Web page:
This concentration is intended:

Concentration Requirements 1 Credit Hours
POSC 602. The Politics of European Culture and Identity 3
POSC 603. The Political Institutions of the European Union 3
POSC 604. Policy-Making Processes and Lobbying in the European Union 3
POSC 620. The EU: Contemporary Issues and Controversies 3
POSC 640. Seminar in EU Policy Analysis 6
POSC 641. Topics in Economic and Social Policy 1 3
POSC 642. Topics in Foreign Policy and Internal Security 1 3
POSC 690. Tutorial in EU Policy Studies 6
POSC 692. EU Seminar 3

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1 In their area of policy specialization, students will take one course twice (with different topics) for a total of six credits.

Typical Curriculum for European Union Policy Studies

Fall Semester 1 Credit Hours
POSC 602. The Politics of European Culture and Identity 3
POSC 603. The Political Institutions of the European Union 3
POSC 604. Policy-Making Processes and Lobbying in the European Union 3
POSC 620. The EU: Contemporary Issues and Controversies 3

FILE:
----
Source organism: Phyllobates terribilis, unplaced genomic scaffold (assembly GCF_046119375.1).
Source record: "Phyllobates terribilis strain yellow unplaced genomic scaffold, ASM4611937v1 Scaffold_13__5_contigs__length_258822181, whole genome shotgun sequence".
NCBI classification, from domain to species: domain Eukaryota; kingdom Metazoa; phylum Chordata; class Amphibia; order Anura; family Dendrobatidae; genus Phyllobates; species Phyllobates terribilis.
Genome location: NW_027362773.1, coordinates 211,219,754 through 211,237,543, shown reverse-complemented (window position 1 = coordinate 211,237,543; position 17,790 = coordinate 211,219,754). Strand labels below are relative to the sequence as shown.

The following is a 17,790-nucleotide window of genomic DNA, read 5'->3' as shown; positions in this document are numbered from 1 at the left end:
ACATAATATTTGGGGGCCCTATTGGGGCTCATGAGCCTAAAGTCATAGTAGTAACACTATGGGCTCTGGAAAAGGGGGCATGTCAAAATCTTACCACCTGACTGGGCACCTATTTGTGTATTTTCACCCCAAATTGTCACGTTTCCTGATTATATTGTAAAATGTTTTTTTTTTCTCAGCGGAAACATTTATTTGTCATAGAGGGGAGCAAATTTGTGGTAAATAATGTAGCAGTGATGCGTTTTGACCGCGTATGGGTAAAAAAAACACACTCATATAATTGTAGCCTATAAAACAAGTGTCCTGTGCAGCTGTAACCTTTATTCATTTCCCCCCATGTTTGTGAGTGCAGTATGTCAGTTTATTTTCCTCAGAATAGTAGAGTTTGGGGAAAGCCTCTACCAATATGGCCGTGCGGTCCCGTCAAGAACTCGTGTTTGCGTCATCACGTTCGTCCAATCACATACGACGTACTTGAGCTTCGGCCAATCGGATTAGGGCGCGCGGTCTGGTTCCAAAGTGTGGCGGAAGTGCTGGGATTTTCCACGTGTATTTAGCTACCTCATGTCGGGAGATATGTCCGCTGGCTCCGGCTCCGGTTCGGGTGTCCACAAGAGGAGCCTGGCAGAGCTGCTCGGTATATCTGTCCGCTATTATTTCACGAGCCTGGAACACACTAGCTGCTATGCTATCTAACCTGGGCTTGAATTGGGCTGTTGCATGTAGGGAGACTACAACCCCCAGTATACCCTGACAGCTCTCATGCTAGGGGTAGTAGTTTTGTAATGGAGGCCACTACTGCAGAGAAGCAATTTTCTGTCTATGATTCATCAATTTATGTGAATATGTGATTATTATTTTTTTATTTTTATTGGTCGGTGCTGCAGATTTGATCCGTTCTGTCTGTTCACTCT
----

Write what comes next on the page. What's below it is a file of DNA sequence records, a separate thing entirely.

12

Spring Semester Credit Hours
POSC 640. Seminar in EU Policy Analysis 6
POSC 641. Topics in Economic and Social Policy 1 3-6
POSC 642. Topics in Foreign Policy and Internal Security 1 3-6

  12

Summer Semester Credit Hours
POSC 690. Tutorial in EU Policy Studies 6
POSC 692. EU Seminar 3

  9

1 In their area of policy specialization, students will take one course twice (with different topics) for a total of six credits.

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Course Offering

Political Science

POSC 601. Theories of European Integration.
3 credits.
This course is a comprehensive introduction to normative and empirical theories of European integration. It covers the "European visions" of historical figures and the history of European integration since World War II. The course requires intensive analysis of twentieth and twenty-first century empirical theories of integration, including neofunctionalism, intergovernmentalism, historical institutionalism, multi-level governance, constructivism and Europeanization.

POSC 602. The Politics of European Culture and Identity.
3 credits.